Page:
I cannot say enough good things about homeopathics come allergy season. They help provide relief without the drowsiness and other unwanted side effects of conventional allergy medication.  They truly have been my saving grace, and I use them consistently in my practice as go-to support.

 

Boiron’s RhinAllergy is one of my favourites. It’s a homeopathic used to relieve symptoms caused by seasonal allergies, as well as environmental allergens (like dust, mould or animal hair) such as sneezing, runny nose, itchy and watery eyes, and scratchy throats.

 

 

How to take (ages 2 and up): allow 1 tablet to dissolve under the tongue. Take another tablet every 1-2 hours (up to 6 tablets per day) reduce when symptoms improve.

  • Give the Neti Pot a Try

This is an age-old technique that a lot of people swear by come allergy season. Basically, it flushes out a fair amount of the airborne allergens and dried mucous that collect in your nasal passages. The pot itself costs about $15-20 dollars and can be found at any health food store.

How to: Combine 1 cup distilled or boiled water (easiest way to do this is to boil water and let it cool to room temp – you don’t want to use just tap water as you want to avoid contaminants) with ¼ tsp. non-iodized salt (you can also buy saline packets if you want). Add solution to the neti-pot, lean over the sink and, breathing through your mouth, tilt your head about 45 degrees, place the spout in your nostril and let the solution flow through and out the other side. Use about half of the solution and then switch sides. Finish by blowing your nose.

How often: Depends on how badly you are experiencing symptoms. Daily use is okay during allergy season, but if symptoms diminish you can back off to a few times a week. Afterwards, take a break. You don’t want to be flushing out daily long term!

  • Relieve itchy, water eyes with Optique1

If you are one of the many who experience itchy eyes during allergy season, Optique1 eye drops are going to become your new best friend. Optique1 is a homeopathic used to help relieve minor eye irritation, like redness or itching due to allergens, as well as eye strain that can come from sustained screen time. Place 1-2 eye drops in the eye, 2-6 times per day.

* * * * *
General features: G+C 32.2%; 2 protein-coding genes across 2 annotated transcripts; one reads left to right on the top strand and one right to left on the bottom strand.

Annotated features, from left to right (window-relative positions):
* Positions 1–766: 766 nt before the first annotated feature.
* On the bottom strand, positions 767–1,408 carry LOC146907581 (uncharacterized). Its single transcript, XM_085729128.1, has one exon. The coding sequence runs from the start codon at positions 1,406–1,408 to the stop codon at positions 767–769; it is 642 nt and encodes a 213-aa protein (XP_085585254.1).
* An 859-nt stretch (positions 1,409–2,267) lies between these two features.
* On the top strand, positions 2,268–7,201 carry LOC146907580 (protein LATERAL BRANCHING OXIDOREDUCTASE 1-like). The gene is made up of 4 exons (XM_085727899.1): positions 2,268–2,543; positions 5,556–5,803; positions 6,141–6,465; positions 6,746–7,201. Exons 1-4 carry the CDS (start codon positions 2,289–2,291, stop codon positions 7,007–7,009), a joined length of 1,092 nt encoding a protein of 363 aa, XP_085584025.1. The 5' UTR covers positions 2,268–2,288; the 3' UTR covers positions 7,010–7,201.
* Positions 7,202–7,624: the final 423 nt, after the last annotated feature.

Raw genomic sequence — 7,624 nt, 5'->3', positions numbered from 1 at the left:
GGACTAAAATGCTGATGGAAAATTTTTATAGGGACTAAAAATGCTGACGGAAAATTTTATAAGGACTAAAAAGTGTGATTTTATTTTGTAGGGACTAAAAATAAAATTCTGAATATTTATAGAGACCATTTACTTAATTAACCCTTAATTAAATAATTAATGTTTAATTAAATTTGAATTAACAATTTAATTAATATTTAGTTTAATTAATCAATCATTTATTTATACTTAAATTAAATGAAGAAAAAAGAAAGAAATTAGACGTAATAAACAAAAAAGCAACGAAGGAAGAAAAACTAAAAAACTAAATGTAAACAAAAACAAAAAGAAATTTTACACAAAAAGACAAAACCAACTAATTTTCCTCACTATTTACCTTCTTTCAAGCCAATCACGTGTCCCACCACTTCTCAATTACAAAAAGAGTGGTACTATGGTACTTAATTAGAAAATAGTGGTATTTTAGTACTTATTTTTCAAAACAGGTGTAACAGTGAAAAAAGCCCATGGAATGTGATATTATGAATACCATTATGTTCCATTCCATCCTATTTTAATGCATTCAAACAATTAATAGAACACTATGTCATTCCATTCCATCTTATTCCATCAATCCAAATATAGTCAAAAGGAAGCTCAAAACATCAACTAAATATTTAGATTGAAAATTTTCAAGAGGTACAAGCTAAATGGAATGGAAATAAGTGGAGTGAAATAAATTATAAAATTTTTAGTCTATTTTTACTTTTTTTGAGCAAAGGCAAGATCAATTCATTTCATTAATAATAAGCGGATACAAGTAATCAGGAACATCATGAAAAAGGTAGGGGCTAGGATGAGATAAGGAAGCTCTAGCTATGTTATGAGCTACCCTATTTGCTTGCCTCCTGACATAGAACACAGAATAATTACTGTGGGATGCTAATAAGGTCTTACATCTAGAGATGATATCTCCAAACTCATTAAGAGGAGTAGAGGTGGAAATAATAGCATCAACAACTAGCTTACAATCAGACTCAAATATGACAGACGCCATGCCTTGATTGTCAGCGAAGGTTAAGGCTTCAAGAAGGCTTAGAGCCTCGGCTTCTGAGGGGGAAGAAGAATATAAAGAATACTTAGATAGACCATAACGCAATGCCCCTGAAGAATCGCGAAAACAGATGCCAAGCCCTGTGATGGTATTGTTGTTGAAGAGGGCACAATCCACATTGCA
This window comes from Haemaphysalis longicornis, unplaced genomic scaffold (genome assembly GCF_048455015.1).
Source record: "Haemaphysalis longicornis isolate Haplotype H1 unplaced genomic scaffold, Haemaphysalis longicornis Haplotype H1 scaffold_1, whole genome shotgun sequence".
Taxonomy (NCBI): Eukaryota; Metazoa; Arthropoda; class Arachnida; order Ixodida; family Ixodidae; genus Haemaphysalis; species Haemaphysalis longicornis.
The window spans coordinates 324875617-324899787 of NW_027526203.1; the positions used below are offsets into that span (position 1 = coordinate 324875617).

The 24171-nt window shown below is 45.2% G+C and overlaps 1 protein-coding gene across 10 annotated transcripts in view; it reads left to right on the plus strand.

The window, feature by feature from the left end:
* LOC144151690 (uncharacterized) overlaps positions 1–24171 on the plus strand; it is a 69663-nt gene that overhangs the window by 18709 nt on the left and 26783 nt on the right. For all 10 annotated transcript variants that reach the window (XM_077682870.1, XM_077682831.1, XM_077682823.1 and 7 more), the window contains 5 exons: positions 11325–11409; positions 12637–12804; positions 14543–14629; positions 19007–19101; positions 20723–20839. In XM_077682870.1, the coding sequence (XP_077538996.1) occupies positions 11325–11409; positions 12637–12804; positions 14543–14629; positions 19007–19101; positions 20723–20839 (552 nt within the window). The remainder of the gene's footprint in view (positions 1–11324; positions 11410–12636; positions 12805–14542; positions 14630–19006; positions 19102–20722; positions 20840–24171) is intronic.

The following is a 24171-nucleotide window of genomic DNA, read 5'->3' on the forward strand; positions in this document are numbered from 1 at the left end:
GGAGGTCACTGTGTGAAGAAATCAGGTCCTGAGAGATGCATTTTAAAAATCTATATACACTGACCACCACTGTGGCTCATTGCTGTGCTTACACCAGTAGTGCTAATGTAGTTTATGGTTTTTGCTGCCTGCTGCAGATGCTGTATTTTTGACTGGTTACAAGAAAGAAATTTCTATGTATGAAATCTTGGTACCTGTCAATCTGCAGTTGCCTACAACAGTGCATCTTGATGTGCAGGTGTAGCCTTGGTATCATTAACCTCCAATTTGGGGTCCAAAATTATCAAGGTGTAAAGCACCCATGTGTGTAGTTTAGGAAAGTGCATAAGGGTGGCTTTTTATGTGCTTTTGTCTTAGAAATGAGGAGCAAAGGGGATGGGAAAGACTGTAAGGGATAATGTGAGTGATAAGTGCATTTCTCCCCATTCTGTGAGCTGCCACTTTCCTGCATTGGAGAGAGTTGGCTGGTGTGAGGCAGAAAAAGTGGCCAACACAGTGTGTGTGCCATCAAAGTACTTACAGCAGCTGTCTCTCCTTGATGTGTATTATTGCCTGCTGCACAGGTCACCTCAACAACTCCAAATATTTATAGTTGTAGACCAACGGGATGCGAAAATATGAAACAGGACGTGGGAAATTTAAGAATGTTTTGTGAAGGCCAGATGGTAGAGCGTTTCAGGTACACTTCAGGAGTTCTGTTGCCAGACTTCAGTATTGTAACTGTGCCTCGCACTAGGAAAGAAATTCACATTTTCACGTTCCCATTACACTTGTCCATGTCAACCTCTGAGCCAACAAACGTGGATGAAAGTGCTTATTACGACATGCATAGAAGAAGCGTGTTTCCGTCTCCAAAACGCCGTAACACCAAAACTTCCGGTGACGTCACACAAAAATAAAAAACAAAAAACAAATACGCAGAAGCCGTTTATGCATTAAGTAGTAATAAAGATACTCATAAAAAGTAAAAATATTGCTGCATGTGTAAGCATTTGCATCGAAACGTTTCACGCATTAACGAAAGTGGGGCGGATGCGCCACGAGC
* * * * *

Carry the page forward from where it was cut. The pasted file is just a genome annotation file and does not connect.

• Shower Before Bed 

Allergens like pollen can collect on your clothes, and on your skin, as you go about your day. Washing your clothes, and taking regular showers is a simple way to rid your body and clothes of the allergens that can build up and make symptoms worse. So during allergy season, I tend to always recommend a nightly shower, so you don’t carry any pollen into bed with you!

 

Final Thoughts 

Allergies aren’t fun. But there are many, many ways you can support your body naturally so allergy season comes and goes without much of a fuss. For me, once I knew how bad allergy season could be, I made sure each year moving forward that I was equipped with all of the tools I just shared, because they truly can make a world of difference.

Here’s to a wonderful spring!

These homeopathic medicines may not be right for everyone. Always read and follow the label.

About the author:

Kyle Buchanan is a registered nutritionist, speaker, actor, and the Resident Wellness Expert on Canada’s “The Morning Show.” He has a passion for spreading holistic health and wellness advice to as many as possible; from television audiences and conference attendees to online readers and video watchers. He also has his own private practice, working with clients worldwide on their journey to feeling their absolute best. For more information, check out www.kylebuchanan.ca or his Instagram page!

 

References:

1 https://www150.statcan.gc.ca/n1/pub/82-625-x/2018001/article/54983-eng.htm;

https://www.ncbi.nlm.nih.gov/pmc/articles/PMC6121311/

2 https://www.ncbi.nlm.nih.gov/pmc/articles/PMC1661616/

3 https://www.ncbi.nlm.nih.gov/pmc/articles/PMC1661616/

4 https://pubmed.ncbi.nlm.nih.gov/7720668/

5 (https://pubmed.ncbi.nlm.nih.gov/19140159/)

6 (https://www.ncbi.nlm.nih.gov/pmc/articles/PMC6273625/)

Sara Benaceur